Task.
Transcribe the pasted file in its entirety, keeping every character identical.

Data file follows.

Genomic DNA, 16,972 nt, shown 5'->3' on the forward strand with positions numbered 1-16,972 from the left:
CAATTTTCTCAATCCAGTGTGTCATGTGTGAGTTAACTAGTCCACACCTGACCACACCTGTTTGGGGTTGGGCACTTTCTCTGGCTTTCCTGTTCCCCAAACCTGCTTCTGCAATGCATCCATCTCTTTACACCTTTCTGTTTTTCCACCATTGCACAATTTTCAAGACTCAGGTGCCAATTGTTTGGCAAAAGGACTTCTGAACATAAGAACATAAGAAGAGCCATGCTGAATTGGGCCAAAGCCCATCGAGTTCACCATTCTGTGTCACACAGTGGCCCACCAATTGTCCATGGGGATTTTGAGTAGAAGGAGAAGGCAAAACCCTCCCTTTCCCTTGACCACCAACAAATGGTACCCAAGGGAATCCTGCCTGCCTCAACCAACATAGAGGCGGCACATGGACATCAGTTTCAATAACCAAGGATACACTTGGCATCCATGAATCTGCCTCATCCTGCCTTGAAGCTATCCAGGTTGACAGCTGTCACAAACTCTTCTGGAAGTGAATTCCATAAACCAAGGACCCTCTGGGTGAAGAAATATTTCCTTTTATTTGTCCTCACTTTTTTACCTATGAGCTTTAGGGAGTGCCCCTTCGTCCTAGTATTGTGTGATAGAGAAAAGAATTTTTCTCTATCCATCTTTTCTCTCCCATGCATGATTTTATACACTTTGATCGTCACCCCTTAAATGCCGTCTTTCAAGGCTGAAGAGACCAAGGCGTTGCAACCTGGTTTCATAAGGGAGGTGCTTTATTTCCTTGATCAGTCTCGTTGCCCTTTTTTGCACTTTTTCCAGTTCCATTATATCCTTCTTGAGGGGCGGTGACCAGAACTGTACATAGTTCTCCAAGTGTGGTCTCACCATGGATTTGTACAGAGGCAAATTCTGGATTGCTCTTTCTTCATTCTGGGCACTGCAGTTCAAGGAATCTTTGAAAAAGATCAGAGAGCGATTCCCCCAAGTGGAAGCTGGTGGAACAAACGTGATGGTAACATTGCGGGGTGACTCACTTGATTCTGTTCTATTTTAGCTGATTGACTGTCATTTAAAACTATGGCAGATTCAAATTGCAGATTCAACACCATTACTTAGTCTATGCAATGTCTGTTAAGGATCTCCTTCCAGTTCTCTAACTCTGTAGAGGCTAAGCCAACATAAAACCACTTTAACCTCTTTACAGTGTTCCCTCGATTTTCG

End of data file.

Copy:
Genomic DNA, 16,972 nt, shown 5'->3' on the forward strand with positions numbered 1-16,972 from the left:
CAATTTTCTCAATCCAGTGTGTCATGTGTGAGTTAACTAGTCCACACCTGACCACACCTGTTTGGGGTTGGGCACTTTCTCTGGCTTTCCTGTTCCCCAAACCTGCTTCTGCAATGCATCCATCTCTTTACACCTTTCTGTTTTTCCACCATTGCACAATTTTCAAGACTCAGGTGCCAATTGTTTGGCAAAAGGACTTCTGAACATAAGAACATAAGAAGAGCCATGCTGAATTGGGCCAAAGCCCATCGAGTTCACCATTCTGTGTCACACAGTGGCCCACCAATTGTCCATGGGGATTTTGAGTAGAAGGAGAAGGCAAAACCCTCCCTTTCCCTTGACCACCAACAAATGGTACCCAAGGGAATCCTGCCTGCCTCAACCAACATAGAGGCGGCACATGGACATCAGTTTCAATAACCAAGGATACACTTGGCATCCATGAATCTGCCTCATCCTGCCTTGAAGCTATCCAGGTTGACAGCTGTCACAAACTCTTCTGGAAGTGAATTCCATAAACCAAGGACCCTCTGGGTGAAGAAATATTTCCTTTTATTTGTCCTCACTTTTTTACCTATGAGCTTTAGGGAGTGCCCCTTCGTCCTAGTATTGTGTGATAGAGAAAAGAATTTTTCTCTATCCATCTTTTCTCTCCCATGCATGATTTTATACACTTTGATCGTCACCCCTTAAATGCCGTCTTTCAAGGCTGAAGAGACCAAGGCGTTGCAACCTGGTTTCATAAGGGAGGTGCTTTATTTCCTTGATCAGTCTCGTTGCCCTTTTTTGCACTTTTTCCAGTTCCATTATATCCTTCTTGAGGGGCGGTGACCAGAACTGTACATAGTTCTCCAAGTGTGGTCTCACCATGGATTTGTACAGAGGCAAATTCTGGATTGCTCTTTCTTCATTCTGGGCACTGCAGTTCAAGGAATCTTTGAAAAAGATCAGAGAGCGATTCCCCCAAGTGGAAGCTGGTGGAACAAACGTGATGGTAACATTGCGGGGTGACTCACTTGATTCTGTTCTATTTTAGCTGATTGACTGTCATTTAAAACTATGGCAGATTCAAATTGCAGATTCAACACCATTACTTAGTCTATGCAATGTCTGTTAAGGATCTCCTTCCAGTTCTCTAACTCTGTAGAGGCTAAGCCAACATAAAACCACTTTAACCTCTTTACAGTGTTCCCTCGATTTTCG